By Glynis Kazanjian
A bill changing the state’s petition process could make it harder for voters to bring controversial laws to referendum. The Referendum Integrity Act will be among numerous bills debated in Annapolis Thursday that could fundamentally change state election law.
Opponents say the bill by Democratic Dels. Eric Luedtke, Jon Cardin, Sheila Hixson, Anne Kaiser and Jolene Ivey – all members of the House Ways & Means Committee that will hear the bills, including chair Hixson — will diminish the public’s ability to petition laws to the ballot. Filled with new rules, regulations and signature disqualification penalties, the effort is seen as an attempt to effectively kill the referendum process as it is exists today.
“This bill, HB493, is offensively called the ‘Referendum Integrity Act,’” said Del. Neil Parrott, R-Washington County, founder of MdPetitions.org, the online petition system that jumpstarted the referendum process in Maryland last year. “This bill puts excessive requirements on anyone who collects signatures;
puts unrealistic, bureaucratic requirements on the petition sponsors; and makes it even harder for people to know how to sign the petition correctly.”
Bill adds collecting and finance reporting requirements
The bill will require the petition sponsor collecting signatures to form a “ballot issue committee” campaign finance entity with the state elections board for each petitioned bill. The committee will be responsible for filing monthly financial disclosure statements that show contributions and expenses as signatures are gathered. Under current law, a person filing a petition must file a statement showing contributions and expenses at the time of filing the petition.
Petition organizers will also face new signature page guidelines such as a requirement for circulators to initial each signature at the time of signing and a mandated training course for petition circulators. The law would also prohibit petition circulators from receiving compensation or bonuses based on the number of signatures collected.
Petition signers would now have to include their date of birth and consent to their petition information being publicly disclosed. Their addresses must also match that of the state voter registration list, but signers would be prohibited from updating their address, if different, when signing.
Sponsor says it promotes transparency, deters fraud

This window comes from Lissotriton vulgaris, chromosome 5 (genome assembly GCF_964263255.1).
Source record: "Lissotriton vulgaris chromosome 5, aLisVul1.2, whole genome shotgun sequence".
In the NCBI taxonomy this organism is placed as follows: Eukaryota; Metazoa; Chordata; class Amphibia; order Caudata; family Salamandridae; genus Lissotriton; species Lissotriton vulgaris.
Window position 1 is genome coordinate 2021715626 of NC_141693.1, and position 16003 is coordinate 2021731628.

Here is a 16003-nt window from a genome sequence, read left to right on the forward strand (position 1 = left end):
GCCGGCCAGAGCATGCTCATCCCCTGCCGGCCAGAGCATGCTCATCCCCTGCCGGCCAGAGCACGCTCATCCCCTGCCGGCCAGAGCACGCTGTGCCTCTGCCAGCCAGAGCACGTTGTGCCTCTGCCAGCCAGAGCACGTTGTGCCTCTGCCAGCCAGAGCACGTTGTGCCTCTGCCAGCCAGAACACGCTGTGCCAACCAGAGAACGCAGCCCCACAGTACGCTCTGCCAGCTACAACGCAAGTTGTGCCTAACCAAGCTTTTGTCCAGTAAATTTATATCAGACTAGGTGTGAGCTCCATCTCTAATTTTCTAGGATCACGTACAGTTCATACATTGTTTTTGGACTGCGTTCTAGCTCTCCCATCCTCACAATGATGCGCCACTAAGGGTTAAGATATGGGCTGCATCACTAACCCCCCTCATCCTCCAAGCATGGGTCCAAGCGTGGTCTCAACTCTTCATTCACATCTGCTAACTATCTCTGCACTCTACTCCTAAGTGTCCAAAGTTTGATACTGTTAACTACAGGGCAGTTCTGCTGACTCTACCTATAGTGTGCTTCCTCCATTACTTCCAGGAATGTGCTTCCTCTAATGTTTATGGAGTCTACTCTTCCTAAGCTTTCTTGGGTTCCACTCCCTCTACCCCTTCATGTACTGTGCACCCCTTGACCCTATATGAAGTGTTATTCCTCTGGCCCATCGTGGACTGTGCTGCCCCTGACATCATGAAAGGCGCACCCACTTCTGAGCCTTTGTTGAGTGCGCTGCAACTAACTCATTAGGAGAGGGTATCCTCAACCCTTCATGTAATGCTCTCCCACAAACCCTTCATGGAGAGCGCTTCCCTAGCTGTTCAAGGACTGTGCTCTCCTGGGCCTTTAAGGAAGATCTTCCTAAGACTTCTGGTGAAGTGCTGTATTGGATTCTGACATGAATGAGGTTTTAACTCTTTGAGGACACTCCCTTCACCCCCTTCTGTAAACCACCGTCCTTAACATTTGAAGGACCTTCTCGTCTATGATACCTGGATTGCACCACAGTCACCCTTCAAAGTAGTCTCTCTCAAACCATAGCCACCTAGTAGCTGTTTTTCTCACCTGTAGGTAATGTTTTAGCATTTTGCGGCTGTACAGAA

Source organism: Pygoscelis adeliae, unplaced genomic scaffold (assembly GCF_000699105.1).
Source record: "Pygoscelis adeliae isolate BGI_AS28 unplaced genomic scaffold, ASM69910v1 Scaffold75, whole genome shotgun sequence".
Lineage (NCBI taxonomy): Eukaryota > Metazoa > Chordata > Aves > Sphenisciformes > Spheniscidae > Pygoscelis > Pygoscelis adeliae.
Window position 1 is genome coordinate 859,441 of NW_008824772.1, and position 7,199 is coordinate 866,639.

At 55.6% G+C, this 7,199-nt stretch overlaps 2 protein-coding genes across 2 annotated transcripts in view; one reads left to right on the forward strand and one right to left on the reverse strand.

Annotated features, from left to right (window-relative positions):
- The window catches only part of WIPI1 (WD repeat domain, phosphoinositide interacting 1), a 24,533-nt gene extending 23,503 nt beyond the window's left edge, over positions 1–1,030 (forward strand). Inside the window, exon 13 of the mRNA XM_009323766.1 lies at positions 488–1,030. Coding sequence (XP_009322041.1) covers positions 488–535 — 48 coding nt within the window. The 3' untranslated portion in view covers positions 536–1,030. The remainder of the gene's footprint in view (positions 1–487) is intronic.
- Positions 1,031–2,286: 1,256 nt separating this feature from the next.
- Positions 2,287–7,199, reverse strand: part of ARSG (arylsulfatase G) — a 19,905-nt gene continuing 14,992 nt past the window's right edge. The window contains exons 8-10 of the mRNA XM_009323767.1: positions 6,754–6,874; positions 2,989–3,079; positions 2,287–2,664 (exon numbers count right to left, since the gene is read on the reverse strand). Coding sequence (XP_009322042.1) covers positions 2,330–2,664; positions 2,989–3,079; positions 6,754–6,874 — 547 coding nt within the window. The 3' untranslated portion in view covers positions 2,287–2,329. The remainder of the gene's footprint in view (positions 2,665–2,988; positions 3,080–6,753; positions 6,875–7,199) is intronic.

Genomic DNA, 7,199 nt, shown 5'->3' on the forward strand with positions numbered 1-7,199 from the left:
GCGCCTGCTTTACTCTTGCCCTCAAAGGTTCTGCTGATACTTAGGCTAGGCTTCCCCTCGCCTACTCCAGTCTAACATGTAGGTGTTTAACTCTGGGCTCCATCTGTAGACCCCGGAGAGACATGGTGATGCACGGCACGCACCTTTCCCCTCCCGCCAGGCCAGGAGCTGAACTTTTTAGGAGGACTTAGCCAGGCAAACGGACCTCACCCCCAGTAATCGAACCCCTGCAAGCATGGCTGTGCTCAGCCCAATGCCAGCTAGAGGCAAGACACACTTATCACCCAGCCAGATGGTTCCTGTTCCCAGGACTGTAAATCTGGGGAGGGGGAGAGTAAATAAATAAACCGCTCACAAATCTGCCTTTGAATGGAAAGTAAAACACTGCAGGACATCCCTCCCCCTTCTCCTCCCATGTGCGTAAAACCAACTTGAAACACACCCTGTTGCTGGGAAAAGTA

Luedtke said the bill is all about transparency and the ability to ward off fraud.
“The goal of the bill is to make the process fair, accountable and free of fraud,” Luedtke said. “The challenge with this bill is that it is complex, it’s got a lot of components. There’s a lot of confusion, and that’s understandable. I don’t believe this bill will make it any harder to petition to referendum.”
“[Under current law,] if I want to advocate for a referendum, then I have to file a campaign finance entity,” Luedtke said. “While I’m collecting signatures right now, I don’t have to. The public has no idea where the funding is coming from. I think it makes sense. If you’re going to advocate for a particular candidate, you need a campaign finance entity – you need to know where the money is coming from. If you’re going to advocate for a particular referendum, you need to file a campaign finance entity.”
Parrot, however, countered that almost 100% of petition donations last year came from individuals.
Professor: citizen’s right to protest in danger
In 2012, three controversial bills – the Dream Act, Marriage Equality and congressional redistricting were brought to referendum, but all measures were upheld at the ballot box.
Todd Eberly, a political science professor at St. Mary’s College, says the bill would undermine the public’s effort to petition and essentially turn citizens into political entities.
“I understand the desire to protect the integrity of the petition process, and I’m sure that’s what is intended by Maryland HB 493,” said Eberly. “But, there are provisions within the bill that would weaken the ability of citizens to petition.”
He said that the more stringent reporting requirements seem contrary to the purpose of allowing petitions.
“Any single citizen should have the right to petition, when we start imposing requirements on citizens and treating them as if they are a political party, or an organized interest group, then we are losing sight of what the petition process is all about – a citizen’s right to protest.”
“Personally and professionally, I do not like referenda or direct democracy – but when it’s the only means left to the public to check power then it does serve a purpose,” Eberly said.
ACLU, Common Cause object to Senate bill
Spokespersons from the Maryland Chapter of the ACLU and Common Cause – a good-government advocacy group – said they did not have a position on the Referendum Integrity Act. But both groups said they were opposed to elements of another petition referendum bill, SB706, sponsored by Sen. Richard Madaleno, D-Montgomery, which would essentially triple the number of required petition signatures and defer some referendum votes for up to two years.